Revived renaissance – James Kerr GIF art

Visiting an art museum can be exhausting. You walk through galleries to see the grates of past times and admire, but… would it be even better if all those characters hang on the walls could move and speak… and what story would they tell? Probably disappointed by a museum visits, James Kerr let his imagination run free and found a way to give these characters a voice. When he started posting digital collages on Tumblr in 2012 under pseudonym Scorpion Dagger, he wasn’t aware that this hobby would bring him fame.

The GIFs he makes are inspired by Italian and Northern European Renaissance art. The characters of these paintings are put into different context, usually resembling everyday life of 70s and 80s. One of his favourite characters is Maarten Nieuwenhove portrayed by Hans Memling, but also Adam and Eve, Jesus Christ, Mary, apostles and others.

He makes biblical narrative prosaic and appears to be cynical about the whole thing. It also seems that his GIFs are a humorous critique of today’s consumer society.

James Kerr did some animations for Jim Jarmusch’s recent film, Gimme Danger about punk group Iggy Pop and The Stoogies. The director was missing some biographical scenes for the movie Kerr’s so digital animation compensated.

Kerr puts effort in to promoting his art and encouraging young artists. He published a book of collages which become GIF with use of AR application. Also he is a curator of online galleries of digital art. Some of this work could be seen in asa nisi masa  online galleries’ virtual exhibition STOP AND GO.

We may assume that Scorpion Dagger is exploring the boundaries between high art and digital collages, questioning the use of GIF as art by mixing it with high art. He certainly is a part of modern visual culture, but…will it ever be considered high art?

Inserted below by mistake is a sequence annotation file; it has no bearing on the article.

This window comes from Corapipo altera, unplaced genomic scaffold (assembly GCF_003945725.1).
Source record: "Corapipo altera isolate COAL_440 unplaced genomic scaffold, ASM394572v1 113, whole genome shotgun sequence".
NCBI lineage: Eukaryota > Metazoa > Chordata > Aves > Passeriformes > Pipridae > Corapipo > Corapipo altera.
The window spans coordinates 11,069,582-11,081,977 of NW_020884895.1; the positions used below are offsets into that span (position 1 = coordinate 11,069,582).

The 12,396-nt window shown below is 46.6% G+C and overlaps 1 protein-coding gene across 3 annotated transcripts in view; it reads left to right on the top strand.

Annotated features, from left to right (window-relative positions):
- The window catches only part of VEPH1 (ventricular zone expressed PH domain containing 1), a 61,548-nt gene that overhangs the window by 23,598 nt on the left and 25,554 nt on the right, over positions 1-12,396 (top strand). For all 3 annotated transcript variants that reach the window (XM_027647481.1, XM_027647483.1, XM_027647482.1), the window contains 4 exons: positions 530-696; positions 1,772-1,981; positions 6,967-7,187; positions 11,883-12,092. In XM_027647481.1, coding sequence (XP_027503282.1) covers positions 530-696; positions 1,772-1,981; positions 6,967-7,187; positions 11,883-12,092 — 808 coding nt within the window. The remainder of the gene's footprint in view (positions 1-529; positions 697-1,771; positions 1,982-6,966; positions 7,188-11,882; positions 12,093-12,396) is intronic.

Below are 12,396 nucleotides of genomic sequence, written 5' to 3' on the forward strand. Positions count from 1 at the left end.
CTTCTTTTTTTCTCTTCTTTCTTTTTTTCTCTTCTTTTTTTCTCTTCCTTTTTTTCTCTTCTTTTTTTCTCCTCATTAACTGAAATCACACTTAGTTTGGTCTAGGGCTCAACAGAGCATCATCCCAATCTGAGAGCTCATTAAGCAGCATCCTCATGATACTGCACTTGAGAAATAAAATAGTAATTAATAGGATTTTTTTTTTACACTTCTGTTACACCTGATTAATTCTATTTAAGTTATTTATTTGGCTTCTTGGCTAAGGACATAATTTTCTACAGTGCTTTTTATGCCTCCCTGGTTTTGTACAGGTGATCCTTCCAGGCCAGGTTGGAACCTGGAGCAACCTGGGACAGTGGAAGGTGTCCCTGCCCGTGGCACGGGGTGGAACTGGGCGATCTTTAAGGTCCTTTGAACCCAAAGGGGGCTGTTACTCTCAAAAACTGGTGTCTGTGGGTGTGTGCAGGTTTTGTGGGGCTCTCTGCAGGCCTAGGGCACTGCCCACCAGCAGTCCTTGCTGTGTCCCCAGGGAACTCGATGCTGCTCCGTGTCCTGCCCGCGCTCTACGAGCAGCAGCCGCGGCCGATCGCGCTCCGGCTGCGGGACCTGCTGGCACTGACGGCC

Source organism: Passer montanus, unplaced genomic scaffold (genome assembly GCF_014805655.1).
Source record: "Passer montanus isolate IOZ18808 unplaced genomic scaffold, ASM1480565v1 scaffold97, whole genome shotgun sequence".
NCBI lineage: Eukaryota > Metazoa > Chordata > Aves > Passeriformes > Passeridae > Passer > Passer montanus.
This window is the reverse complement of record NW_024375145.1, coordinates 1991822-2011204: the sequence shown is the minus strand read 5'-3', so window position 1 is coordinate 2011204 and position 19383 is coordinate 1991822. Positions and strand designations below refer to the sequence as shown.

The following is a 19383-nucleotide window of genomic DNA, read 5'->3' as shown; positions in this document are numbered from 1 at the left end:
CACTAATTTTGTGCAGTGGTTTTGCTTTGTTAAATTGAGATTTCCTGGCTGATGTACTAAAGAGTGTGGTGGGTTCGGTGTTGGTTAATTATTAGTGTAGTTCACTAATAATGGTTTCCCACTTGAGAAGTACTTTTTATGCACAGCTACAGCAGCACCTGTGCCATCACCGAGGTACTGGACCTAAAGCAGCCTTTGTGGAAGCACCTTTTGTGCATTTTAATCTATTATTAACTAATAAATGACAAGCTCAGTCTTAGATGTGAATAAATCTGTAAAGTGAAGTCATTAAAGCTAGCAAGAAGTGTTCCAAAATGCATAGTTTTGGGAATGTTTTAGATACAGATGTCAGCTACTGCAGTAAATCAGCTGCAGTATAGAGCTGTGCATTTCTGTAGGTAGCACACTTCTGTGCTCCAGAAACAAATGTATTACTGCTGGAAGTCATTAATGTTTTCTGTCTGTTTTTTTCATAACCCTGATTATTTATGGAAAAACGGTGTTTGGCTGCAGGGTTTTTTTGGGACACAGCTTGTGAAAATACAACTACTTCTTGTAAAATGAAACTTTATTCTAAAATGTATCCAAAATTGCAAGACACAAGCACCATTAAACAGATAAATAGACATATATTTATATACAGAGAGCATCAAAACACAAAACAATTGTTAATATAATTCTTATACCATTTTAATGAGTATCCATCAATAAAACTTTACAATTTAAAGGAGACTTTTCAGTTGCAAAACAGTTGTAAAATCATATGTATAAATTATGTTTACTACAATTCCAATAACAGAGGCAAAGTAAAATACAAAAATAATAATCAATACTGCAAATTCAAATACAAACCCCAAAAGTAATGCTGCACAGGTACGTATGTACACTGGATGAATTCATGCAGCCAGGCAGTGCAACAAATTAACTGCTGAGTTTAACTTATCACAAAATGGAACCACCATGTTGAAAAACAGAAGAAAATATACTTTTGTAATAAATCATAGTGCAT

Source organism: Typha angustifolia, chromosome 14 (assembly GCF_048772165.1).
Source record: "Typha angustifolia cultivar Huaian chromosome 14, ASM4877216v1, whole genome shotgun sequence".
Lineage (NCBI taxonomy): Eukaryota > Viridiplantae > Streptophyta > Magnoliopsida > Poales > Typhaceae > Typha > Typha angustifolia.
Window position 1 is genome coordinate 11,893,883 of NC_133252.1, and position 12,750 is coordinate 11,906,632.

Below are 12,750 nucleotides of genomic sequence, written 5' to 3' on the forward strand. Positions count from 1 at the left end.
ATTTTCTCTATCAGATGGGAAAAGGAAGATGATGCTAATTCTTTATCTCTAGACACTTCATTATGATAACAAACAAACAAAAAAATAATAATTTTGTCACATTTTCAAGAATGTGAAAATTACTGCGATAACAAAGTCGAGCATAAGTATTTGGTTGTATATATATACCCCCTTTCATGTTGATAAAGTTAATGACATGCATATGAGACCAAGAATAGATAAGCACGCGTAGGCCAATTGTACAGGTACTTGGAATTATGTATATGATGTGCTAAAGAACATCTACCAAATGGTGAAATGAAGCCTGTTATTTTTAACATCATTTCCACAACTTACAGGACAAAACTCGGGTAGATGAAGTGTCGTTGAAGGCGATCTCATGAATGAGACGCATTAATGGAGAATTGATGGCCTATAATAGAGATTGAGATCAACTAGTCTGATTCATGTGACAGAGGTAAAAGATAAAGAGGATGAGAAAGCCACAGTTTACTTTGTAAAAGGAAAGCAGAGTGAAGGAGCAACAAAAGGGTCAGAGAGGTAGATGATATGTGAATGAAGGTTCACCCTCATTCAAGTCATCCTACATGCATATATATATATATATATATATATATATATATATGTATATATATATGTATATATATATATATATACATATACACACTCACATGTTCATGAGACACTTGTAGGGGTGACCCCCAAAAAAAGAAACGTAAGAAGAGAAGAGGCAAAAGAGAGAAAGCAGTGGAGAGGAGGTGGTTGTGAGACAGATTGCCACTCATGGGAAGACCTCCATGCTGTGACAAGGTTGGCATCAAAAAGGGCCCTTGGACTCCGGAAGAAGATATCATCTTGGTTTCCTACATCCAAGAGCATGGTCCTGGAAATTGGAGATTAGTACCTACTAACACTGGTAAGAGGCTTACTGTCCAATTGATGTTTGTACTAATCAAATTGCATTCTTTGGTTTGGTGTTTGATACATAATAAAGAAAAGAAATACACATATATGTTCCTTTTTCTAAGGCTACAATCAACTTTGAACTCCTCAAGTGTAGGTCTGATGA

Modernism social housing in the Berlin-Falkenberg garden city

Modernism housing estates with colorful facades, ornamented with geometrical patterns, red brick roofs, charming wooden windows, shutters and balconies, surrounded with bloomed gardens… this well designed housing estate may be something out of a Disney films, but just as beautiful was the idea behind it.  SdM_4267_RET_300x0 Falkenberg Garden city was created by German architect Bruno Taut between 1913-1916 and was listed on UNESCO World Heritage list in 2008. Industrialization during the 19th century caused migrations from villages to towns which caused many problems. While becoming a metropolis, not only did Berlin faced problem like overcrowding, but also social problems such as unemployment and pollution. Dark and cramped flats without basic hygienic facilities had to be replaced in order to solve housing problem. Taut’s responded was this beautiful social housing project.falkenberg_04_530

6e59530dd4d996689c994138572cc7c4 Its design is based on Bauhaus straight and geometrical style including colorful patterns and wooden or brick decorative  elements. Housing blocks are organized around an acacia courtyard mostly in rows.fullfile1611 “The paint box housing estate”, is what it’s usually called; and it draws from the English idea of the Garden City which should consolidate rural and urban life. Renowned landscape architect Ludwig Lesser was hired to design the estate’s gardens and public spaces which provided lots of fresh air.  100_0238

This was not an isolated project. Other modernist architects followed this idea and some of their housing estate projects are also under UNESCO protection. Unfortunately, when Nazi regime took over Germany modernism aesthetics lost its value and the period of democratic housing building came to an end. The idea of garden city is somehow present today in Berlin as its residents are environmentally conscious with many having private or community gardens beside Berlin’s vast green areas of parks.